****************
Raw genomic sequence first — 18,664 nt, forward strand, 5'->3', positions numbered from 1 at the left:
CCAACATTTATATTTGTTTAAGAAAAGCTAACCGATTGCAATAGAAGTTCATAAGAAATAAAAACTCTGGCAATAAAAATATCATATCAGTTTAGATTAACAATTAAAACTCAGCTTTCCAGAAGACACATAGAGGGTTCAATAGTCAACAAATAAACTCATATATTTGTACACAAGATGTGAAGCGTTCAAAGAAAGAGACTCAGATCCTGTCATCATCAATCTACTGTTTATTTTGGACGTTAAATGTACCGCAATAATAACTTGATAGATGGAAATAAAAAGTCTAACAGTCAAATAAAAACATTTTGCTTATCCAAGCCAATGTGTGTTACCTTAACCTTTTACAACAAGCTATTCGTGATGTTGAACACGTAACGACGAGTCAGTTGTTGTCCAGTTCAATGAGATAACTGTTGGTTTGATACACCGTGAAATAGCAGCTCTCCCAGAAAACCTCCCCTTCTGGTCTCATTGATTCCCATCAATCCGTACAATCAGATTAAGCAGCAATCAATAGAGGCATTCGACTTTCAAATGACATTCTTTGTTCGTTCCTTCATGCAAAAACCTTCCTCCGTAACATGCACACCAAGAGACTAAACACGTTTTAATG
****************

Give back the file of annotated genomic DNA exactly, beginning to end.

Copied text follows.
Raw genomic sequence first — 18,664 nt, forward strand, 5'->3', positions numbered from 1 at the left:
CCAACATTTATATTTGTTTAAGAAAAGCTAACCGATTGCAATAGAAGTTCATAAGAAATAAAAACTCTGGCAATAAAAATATCATATCAGTTTAGATTAACAATTAAAACTCAGCTTTCCAGAAGACACATAGAGGGTTCAATAGTCAACAAATAAACTCATATATTTGTACACAAGATGTGAAGCGTTCAAAGAAAGAGACTCAGATCCTGTCATCATCAATCTACTGTTTATTTTGGACGTTAAATGTACCGCAATAATAACTTGATAGATGGAAATAAAAAGTCTAACAGTCAAATAAAAACATTTTGCTTATCCAAGCCAATGTGTGTTACCTTAACCTTTTACAACAAGCTATTCGTGATGTTGAACACGTAACGACGAGTCAGTTGTTGTCCAGTTCAATGAGATAACTGTTGGTTTGATACACCGTGAAATAGCAGCTCTCCCAGAAAACCTCCCCTTCTGGTCTCATTGATTCCCATCAATCCGTACAATCAGATTAAGCAGCAATCAATAGAGGCATTCGACTTTCAAATGACATTCTTTGTTCGTTCCTTCATGCAAAAACCTTCCTCCGTAACATGCACACCAAGAGACTAAACACGTTTTAATG